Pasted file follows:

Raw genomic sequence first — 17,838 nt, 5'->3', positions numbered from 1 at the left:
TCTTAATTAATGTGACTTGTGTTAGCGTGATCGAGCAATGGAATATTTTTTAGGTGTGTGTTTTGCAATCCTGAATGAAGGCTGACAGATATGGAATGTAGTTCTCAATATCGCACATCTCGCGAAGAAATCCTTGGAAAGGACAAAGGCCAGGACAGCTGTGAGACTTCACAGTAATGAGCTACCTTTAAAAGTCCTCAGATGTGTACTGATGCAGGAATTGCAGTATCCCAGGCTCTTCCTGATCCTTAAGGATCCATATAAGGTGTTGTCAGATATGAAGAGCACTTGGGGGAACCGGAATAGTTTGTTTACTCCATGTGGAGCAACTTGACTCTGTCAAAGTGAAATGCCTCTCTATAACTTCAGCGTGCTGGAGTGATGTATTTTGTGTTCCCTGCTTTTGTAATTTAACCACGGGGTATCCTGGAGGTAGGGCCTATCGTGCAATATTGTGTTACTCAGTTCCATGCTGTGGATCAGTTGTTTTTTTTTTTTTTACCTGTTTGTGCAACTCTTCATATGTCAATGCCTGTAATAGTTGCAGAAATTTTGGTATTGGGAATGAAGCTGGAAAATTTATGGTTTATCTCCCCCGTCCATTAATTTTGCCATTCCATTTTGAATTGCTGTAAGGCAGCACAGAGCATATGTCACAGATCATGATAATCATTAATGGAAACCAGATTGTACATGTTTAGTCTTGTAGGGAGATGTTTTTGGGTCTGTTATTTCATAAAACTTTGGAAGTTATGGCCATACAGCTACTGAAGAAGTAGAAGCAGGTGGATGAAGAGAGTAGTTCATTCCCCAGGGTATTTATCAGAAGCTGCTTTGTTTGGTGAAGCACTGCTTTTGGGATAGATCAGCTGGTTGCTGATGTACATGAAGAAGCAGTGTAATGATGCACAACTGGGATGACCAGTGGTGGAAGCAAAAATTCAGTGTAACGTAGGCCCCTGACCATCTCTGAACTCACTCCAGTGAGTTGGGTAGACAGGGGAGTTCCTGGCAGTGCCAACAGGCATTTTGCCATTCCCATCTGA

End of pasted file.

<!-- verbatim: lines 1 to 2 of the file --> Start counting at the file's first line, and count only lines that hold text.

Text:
Raw genomic sequence first — 17,838 nt, 5'->3', positions numbered from 1 at the left:
TCTTAATTAATGTGACTTGTGTTAGCGTGATCGAGCAATGGAATATTTTTTAGGTGTGTGTTTTGCAATCCTGAATGAAGGCTGACAGATATGGAATGTAGTTCTCAATATCGCACATCTCGCGAAGAAATCCTTGGAAAGGACAAAGGCCAGGACAGCTGTGAGACTTCACAGTAATGAGCTACCTTTAAAAGTCCTCAGATGTGTACTGATGCAGGAATTGCAGTATCCCAGGCTCTTCCTGATCCTTAAGGATCCATATAAGGTGTTGTCAGATATGAAGAGCACTTGGGGGAACCGGAATAGTTTGTTTACTCCATGTGGAGCAACTTGACTCTGTCAAAGTGAAATGCCTCTCTATAACTTCAGCGTGCTGGAGTGATGTATTTTGTGTTCCCTGCTTTTGTAATTTAACCACGGGGTATCCTGGAGGTAGGGCCTATCGTGCAATATTGTGTTACTCAGTTCCATGCTGTGGATCAGTTGTTTTTTTTTTTTTTACCTGTTTGTGCAACTCTTCATATGTCAATGCCTGTAATAGTTGCAGAAATTTTGGTATTGGGAATGAAGCTGGAAAATTTATGGTTTATCTCCCCCGTCCATTAATTTTGCCATTCCATTTTGAATTGCTGTAAGGCAGCACAGAGCATATGTCACAGATCATGATAATCATTAATGGAAACCAGATTGTACATGTTTAGTCTTGTAGGGAGATGTTTTTGGGTCTGTTATTTCATAAAACTTTGGAAGTTATGGCCATACAGCTACTGAAGAAGTAGAAGCAGGTGGATGAAGAGAGTAGTTCATTCCCCAGGGTATTTATCAGAAGCTGCTTTGTTTGGTGAAGCACTGCTTTTGGGATAGATCAGCTGGTTGCTGATGTACATGAAGAAGCAGTGTAATGATGCACAACTGGGATGACCAGTGGTGGAAGCAAAAATTCAGTGTAACGTAGGCCCCTGACCATCTCTGAACTCACTCCAGTGAGTTGGGTAGACAGGGGAGTTCCTGGCAGTGCCAACAGGCATTTTGCCATTCCCATCTGA